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What is a Bland Diet?

Michael Pollick
By
Updated Mar 03, 2024
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Someone who experiences a gastrointestinal problem such as peptic ulcer disease, chronic gastritis, reflux esophagitis or dyspepsia might be told by his or her doctor to begin an eating regimen called a bland diet. This diet consists primarily of soft foods that have low acidity and minimal seasoning. The consumption of foods such as dried beans, fried meats, whole grain products and most raw fruits and vegetables are heavily restricted on a bland diet. Drinking beverages such as coffee, chocolate and carbonated sodas also is restricted.

Softer Foods, Smaller Portions

While following a bland food diet, a patient eats softer foods such as cream of wheat, mashed potatoes or cooked rice in place of heavier starches such as bread, crackers and grain cereals. Portion sizes are controlled to minimize the effects of digested food moving through the digestive tract, a process known as peristalsis. Patients who are recovering from certain surgeries or other medical conditions such as hemorrhoids also can benefit from a reduction in peristalsis. Foods that have rough skins should be avoided, as should any foods or drinks that are very hot or very cold.

Fruit Restrictions

A bland diet also allows for the consumption of soft or processed fruits, such as applesauce, bananas and seedless canned fruits, but it does not allow for the eating of acidic raw fruits or berries that contain seeds. Some mild fruit juices are permitted, such as apple juice or grape juice, but acidic citrus-based beverages such as lemonade or orange juice are not. This is because acidic foods and seeds can irritate the gastrointestinal tract during digestion.

Dairy Restrictions

Many milk and dairy products are permissible — or even recommended — on this diet, but there are a few exceptions. Chocolate-flavored dairy products are forbidden, as are any strongly spiced cheeses or high-fat dairy products, such as heavy cream. Mild dairy products tend to soothe irritated linings, but excessive fats, cocoa and strong spices can have the opposite effect.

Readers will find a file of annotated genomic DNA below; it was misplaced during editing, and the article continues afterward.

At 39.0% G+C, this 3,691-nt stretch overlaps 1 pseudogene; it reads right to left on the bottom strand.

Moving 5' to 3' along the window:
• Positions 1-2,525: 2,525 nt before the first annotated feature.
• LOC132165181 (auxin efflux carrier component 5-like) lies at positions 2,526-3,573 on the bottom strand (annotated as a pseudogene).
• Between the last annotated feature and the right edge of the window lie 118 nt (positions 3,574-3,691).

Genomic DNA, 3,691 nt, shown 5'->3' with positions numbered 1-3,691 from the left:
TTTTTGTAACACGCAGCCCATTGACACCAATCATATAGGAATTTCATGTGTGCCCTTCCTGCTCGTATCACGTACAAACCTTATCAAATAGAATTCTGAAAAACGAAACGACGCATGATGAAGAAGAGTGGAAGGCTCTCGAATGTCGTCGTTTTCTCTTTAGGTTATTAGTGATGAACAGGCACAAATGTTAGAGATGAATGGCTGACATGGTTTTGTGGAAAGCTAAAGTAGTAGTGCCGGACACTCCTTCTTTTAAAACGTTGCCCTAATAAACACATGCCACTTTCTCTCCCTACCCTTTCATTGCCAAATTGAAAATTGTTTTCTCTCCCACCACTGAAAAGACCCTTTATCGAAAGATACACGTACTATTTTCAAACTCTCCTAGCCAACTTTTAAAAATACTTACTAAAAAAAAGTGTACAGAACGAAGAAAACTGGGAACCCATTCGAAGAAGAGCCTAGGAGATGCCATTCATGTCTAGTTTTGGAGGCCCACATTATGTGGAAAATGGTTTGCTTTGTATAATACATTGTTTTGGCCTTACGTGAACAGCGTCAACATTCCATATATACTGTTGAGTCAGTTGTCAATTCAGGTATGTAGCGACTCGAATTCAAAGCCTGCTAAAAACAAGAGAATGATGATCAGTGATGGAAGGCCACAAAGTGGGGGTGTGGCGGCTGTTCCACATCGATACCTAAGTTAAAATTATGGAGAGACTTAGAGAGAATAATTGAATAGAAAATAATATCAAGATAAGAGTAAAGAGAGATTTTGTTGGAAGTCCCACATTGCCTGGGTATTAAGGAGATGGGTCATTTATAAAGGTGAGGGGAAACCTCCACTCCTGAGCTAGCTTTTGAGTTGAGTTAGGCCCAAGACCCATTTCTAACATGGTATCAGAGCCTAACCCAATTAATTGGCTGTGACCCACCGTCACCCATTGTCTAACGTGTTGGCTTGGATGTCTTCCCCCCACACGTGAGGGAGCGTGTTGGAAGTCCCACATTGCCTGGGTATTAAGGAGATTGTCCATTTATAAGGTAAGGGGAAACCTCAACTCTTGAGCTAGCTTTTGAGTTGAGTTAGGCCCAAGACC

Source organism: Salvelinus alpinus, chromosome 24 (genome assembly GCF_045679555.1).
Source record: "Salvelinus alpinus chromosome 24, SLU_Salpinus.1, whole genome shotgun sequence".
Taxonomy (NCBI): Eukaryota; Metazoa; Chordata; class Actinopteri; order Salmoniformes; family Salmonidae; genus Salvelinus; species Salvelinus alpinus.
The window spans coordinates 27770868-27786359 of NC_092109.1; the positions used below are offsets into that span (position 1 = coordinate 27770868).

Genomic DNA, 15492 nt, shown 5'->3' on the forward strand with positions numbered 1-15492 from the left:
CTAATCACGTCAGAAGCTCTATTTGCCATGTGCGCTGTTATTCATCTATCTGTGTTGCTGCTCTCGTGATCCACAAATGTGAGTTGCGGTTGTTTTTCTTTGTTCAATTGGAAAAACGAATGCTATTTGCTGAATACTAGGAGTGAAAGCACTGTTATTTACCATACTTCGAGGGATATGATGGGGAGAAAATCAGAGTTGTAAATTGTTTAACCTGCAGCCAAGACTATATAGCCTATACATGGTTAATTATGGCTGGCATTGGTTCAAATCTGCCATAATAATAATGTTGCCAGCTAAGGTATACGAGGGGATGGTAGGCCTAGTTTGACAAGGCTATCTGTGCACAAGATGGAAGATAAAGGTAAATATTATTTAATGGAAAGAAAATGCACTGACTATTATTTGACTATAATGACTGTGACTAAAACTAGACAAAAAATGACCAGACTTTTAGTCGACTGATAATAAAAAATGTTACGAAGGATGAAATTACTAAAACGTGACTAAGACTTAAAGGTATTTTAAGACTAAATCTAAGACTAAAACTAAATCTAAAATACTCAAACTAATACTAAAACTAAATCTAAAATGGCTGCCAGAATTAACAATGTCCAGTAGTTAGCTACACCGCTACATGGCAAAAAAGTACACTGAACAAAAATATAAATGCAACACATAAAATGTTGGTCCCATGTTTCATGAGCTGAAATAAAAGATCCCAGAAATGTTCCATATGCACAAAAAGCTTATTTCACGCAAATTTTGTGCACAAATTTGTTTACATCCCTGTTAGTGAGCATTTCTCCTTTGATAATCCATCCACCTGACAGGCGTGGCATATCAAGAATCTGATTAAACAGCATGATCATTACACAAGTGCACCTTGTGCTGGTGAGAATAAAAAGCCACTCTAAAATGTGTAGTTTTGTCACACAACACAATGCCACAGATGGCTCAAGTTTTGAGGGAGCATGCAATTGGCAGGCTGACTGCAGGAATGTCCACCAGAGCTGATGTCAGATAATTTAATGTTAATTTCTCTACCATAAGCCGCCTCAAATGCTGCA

Protein Restrictions

Perhaps the most difficult adjustment to this diet involves meats and proteins. In a strict bland diet, softer meat substitutes, such as smooth peanut butter, eggs and tofu, are encouraged over any type of fibrous or seasoned meat. Certain meats, such as chicken or fish, are permitted if they are not heavily fried, breaded or processed. Steamed chicken breast served with a salt substitute would be a typical protein serving for someone who is following a bland diet.

Maintenance and Transition

A bland diet is designed primarily to help patients overcome gastrointestinal conditions or other medical circumstances that would be aided by improved digestion. It is not considered to be especially effective as a long-term weight-loss diet. Many people find this diet to be difficult to maintain, although some find that the use of acceptable mild spices, such as salt, paprika, parsley or mace, does make it easier. Most patients slowly return to a more normal diet after their medical issues have been resolved. Experts generally recommend that patients monitor how they feel after eating and avoid foods or drinks that irritate their digestive systems.

The Health Board is dedicated to providing accurate and trustworthy information. We carefully select reputable sources and employ a rigorous fact-checking process to maintain the highest standards. To learn more about our commitment to accuracy, read our editorial process.
Michael Pollick
By Michael Pollick , Writer
As a frequent contributor to The Health Board, Michael Pollick uses his passion for research and writing to cover a wide range of topics. His curiosity drives him to study subjects in-depth, resulting in informative and engaging articles. Prior to becoming a professional writer, Michael honed his skills as an English tutor, poet, voice-over artist, and DJ.